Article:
4. Stop feeling like your mind should be blank. This is basically impossible and will leave you feeling frustrated or annoyed. I meditate not to clear my mind, but to observe what is going on and to create space between thoughts, feelings and actions. At the beginning, it can be nice to focus on a particular “thing”, and when your mind wanders, bring it back to that item to create focus. I often use my breathing or the repetition of a mantra, but it can be similarly useful to focus on an object (I like rocks and crystals – they’re solid to hold and make me feel connected with nature). The object itself is not important- it can be a candle, a flower, or something special – what’s important is that it helps keep focus and you can keep coming back to it when you start to drift off.

5. Start small. At first, sitting in stillness with only your own thoughts and feelings can be very difficult. Begin with 5 minutes a day, and slowly build from there. Small but regular practice will have a stronger impact than long sessions infrequently.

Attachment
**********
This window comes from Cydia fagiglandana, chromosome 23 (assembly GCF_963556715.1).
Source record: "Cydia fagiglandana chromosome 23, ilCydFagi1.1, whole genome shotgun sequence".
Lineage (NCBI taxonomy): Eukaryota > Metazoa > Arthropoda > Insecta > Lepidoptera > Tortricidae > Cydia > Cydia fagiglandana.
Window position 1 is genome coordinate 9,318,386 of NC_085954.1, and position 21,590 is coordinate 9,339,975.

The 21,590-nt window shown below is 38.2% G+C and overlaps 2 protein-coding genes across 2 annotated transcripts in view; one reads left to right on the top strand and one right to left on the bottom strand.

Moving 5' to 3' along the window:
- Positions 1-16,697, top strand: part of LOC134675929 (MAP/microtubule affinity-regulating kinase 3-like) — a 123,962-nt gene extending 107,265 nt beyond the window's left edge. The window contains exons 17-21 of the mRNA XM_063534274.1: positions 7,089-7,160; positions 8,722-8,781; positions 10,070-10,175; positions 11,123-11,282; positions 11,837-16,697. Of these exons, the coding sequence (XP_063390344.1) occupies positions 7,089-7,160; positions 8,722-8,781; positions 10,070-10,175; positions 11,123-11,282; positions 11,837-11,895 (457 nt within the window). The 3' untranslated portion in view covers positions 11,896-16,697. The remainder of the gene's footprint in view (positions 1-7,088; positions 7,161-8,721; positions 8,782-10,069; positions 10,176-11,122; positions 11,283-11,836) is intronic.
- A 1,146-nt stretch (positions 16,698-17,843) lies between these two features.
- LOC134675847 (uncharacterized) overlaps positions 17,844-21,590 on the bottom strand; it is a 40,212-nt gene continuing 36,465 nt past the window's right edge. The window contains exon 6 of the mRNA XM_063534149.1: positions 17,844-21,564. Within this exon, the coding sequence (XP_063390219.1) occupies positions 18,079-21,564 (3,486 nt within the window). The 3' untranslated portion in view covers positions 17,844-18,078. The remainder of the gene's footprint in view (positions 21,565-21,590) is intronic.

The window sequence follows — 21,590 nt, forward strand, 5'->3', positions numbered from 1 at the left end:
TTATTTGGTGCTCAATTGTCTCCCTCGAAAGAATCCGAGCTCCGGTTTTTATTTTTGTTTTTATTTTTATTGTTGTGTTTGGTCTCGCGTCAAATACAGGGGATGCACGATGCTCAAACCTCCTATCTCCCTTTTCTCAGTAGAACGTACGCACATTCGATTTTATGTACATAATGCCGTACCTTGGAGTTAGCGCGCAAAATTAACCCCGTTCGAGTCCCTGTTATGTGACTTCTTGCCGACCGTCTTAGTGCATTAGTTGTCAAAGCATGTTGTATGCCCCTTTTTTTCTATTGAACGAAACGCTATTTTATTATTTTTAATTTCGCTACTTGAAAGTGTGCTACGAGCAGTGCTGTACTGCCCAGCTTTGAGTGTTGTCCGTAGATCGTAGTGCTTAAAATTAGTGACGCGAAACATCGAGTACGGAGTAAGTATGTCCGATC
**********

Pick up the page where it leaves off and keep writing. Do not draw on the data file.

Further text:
Did you find these tools helpful? Let me know in the comments or use #meditateoctober

It’s not too late to join me for 10 days of meditation over on Instagram #meditation101010

Finding Truth

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The poison:

Feeling the pressure of accomplishing and creating the perfect life – not just professionally, but personally too.

Feeling “not enough” because you haven’t hit the milestones … even those milestones that you didn’t want to hit.

Feeling like you’re not keeping up (even though you know you’re on your own right path) because all around you are messages that you’re falling behind, moving too slow, running out of time?

 

The antidote:

Put down the phone, stop scrolling. Forget about the inspirational quotes and the six-pack abs. Quiet the voice of comparison in your mind.

“Know that you are on your own path; only you know what’s right for you.”

“Different milestones happen at different times for everyone; and they don’t always happen – which is good.”

We say these things to ourselves, but do we really feel them in our hearts?

Turn up music you love and let your body move organically, then sit quietly and listen to your own breath.

Place your hands on your heart. Be still. Determine if what you are doing (or not doing) is true and right for you. Your heart knows. Listen only to that.